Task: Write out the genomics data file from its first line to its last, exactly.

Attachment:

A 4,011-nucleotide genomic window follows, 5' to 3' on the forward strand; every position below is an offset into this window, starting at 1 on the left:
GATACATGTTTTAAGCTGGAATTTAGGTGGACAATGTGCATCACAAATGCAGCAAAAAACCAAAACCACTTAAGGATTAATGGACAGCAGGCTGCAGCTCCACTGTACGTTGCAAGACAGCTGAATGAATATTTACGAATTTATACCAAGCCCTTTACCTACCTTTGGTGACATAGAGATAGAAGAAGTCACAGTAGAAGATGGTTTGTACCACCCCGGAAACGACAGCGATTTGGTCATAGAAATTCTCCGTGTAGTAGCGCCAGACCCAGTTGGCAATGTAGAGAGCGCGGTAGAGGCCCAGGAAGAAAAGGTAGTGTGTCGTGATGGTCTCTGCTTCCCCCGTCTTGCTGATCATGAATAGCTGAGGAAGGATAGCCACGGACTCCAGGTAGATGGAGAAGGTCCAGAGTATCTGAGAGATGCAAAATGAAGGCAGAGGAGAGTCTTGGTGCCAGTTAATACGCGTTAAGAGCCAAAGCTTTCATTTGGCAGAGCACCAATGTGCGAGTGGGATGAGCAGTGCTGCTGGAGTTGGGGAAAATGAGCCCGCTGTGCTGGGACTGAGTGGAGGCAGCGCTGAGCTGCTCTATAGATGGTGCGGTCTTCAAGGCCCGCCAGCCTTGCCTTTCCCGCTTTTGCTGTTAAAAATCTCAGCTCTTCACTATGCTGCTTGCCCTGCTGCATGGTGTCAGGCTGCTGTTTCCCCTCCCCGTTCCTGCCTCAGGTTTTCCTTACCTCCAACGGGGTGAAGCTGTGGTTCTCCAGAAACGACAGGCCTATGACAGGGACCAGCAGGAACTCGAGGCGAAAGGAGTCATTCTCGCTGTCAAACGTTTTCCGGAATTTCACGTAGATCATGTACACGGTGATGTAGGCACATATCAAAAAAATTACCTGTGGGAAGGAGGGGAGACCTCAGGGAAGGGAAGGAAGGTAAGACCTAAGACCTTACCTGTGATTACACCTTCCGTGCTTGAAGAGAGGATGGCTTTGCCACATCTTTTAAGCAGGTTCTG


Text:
A 4,011-nucleotide genomic window follows, 5' to 3' on the forward strand; every position below is an offset into this window, starting at 1 on the left:
GATACATGTTTTAAGCTGGAATTTAGGTGGACAATGTGCATCACAAATGCAGCAAAAAACCAAAACCACTTAAGGATTAATGGACAGCAGGCTGCAGCTCCACTGTACGTTGCAAGACAGCTGAATGAATATTTACGAATTTATACCAAGCCCTTTACCTACCTTTGGTGACATAGAGATAGAAGAAGTCACAGTAGAAGATGGTTTGTACCACCCCGGAAACGACAGCGATTTGGTCATAGAAATTCTCCGTGTAGTAGCGCCAGACCCAGTTGGCAATGTAGAGAGCGCGGTAGAGGCCCAGGAAGAAAAGGTAGTGTGTCGTGATGGTCTCTGCTTCCCCCGTCTTGCTGATCATGAATAGCTGAGGAAGGATAGCCACGGACTCCAGGTAGATGGAGAAGGTCCAGAGTATCTGAGAGATGCAAAATGAAGGCAGAGGAGAGTCTTGGTGCCAGTTAATACGCGTTAAGAGCCAAAGCTTTCATTTGGCAGAGCACCAATGTGCGAGTGGGATGAGCAGTGCTGCTGGAGTTGGGGAAAATGAGCCCGCTGTGCTGGGACTGAGTGGAGGCAGCGCTGAGCTGCTCTATAGATGGTGCGGTCTTCAAGGCCCGCCAGCCTTGCCTTTCCCGCTTTTGCTGTTAAAAATCTCAGCTCTTCACTATGCTGCTTGCCCTGCTGCATGGTGTCAGGCTGCTGTTTCCCCTCCCCGTTCCTGCCTCAGGTTTTCCTTACCTCCAACGGGGTGAAGCTGTGGTTCTCCAGAAACGACAGGCCTATGACAGGGACCAGCAGGAACTCGAGGCGAAAGGAGTCATTCTCGCTGTCAAACGTTTTCCGGAATTTCACGTAGATCATGTACACGGTGATGTAGGCACATATCAAAAAAATTACCTGTGGGAAGGAGGGGAGACCTCAGGGAAGGGAAGGAAGGTAAGACCTAAGACCTTACCTGTGATTACACCTTCCGTGCTTGAAGAGAGGATGGCTTTGCCACATCTTTTAAGCAGGTTCTG